Mazeworld is an intriguing self-contained story from Alan Grant and Arthur Ranson, the duo responsible for some of the best stories from volume two of Judge Anderson. Mazeworld largely succeeds due to its protagonist Adam Cadman, an unrepentant asshole on death row who learns to work with others and become a hero when he is transported to the titular Mazeworld. Cadman himself doesn’t change that much, merely his perception of himself – in Mazeworld he’s seen as a hero and so he attempts to live up to that reputation. The world itself is interesting, being built up of several mazes which the local populace lack the complete (or true) maps to, which helps the maze-lords keep control over them and Arthur Ranson’s art utilizes Aztec architecture which gives it an exotic and unconventional feel. However, the world itself isn’t particularly well sketched out, especially compared to a similar sort of high-concept fantasy setting like Brass Sun. The finale is also pretty underwhelming, it feels like Alan Grant wanted to make this a limited series and as a result rushed the ending instead of getting there naturally. The ending itself is certainly appropriate, but I feel like it could have been more satisfying if they had given it a bit more room to breathe. Still, Mazeworld‘s a fun, short read that leaves you feeling better about the potential of humankind.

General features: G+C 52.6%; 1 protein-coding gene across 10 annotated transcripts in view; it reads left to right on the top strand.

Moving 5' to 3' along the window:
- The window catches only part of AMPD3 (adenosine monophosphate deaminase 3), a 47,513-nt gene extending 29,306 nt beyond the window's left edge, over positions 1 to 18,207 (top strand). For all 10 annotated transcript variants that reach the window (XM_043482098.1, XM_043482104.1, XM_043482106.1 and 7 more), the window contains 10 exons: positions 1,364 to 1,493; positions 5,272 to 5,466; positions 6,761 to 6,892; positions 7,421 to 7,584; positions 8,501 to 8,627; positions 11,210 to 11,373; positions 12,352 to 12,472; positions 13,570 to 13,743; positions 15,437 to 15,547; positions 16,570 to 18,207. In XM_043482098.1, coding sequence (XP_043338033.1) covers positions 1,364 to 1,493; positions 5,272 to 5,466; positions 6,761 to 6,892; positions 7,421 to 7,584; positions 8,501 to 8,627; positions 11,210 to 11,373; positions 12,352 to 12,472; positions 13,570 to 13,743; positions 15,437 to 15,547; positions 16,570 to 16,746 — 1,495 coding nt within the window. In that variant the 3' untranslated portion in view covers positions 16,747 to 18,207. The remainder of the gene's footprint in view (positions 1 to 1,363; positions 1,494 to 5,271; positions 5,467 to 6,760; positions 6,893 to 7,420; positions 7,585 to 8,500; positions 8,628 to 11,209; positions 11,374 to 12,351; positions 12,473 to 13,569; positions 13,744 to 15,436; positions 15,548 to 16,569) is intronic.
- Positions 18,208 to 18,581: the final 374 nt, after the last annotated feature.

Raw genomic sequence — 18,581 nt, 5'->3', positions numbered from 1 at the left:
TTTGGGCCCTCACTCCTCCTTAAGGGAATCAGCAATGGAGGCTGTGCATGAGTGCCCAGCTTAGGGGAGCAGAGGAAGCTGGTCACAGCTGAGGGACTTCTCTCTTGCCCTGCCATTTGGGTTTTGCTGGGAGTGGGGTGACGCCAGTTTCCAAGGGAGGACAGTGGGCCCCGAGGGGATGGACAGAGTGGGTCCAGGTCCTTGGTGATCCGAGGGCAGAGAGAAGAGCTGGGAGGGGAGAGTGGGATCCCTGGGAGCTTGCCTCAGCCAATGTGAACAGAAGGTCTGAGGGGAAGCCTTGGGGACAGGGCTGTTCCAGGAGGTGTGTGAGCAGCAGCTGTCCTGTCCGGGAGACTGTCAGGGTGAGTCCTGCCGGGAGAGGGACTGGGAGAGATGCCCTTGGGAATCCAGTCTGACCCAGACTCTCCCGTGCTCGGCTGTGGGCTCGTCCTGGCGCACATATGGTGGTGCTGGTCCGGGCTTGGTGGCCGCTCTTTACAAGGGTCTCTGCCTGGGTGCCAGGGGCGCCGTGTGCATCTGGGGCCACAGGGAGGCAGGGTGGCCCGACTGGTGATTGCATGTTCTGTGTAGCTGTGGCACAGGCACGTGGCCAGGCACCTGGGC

We’re back with another Ian Edginton story, one which I’ve actually read a bit of in 2000AD already – Scarlet Traces, which acts as a companion piece, and eventually sequel, to The War of the Worlds. Featuring art from D’Israeli (for my money, one of the most distinctive artists at 2000AD), the humble bundle collects the first volume of the story along with Edginton and D’Israeli’s graphic novel adaptation of The War of the Worlds. This adaptation is fairly faithful to the source, if somewhat truncated, although it loses a lot of its literary significance in translation. That said, the first part of Scarlet Traces captures the sinister anti-colonial elements of the original novel far better, giving us a nice little pulp mystery which takes on a shockingly bleak and tragic tone as it goes along. Unfortunately, volume one ends just as things are getting truly interesting. There is a second volume available which I’ve purchased and I’ve already followed some of the newer issues in 2000AD, so I know this is a story that I’m really into but just be aware that the single volume in the bundle is but a tease of how good Scarlet Traces really is.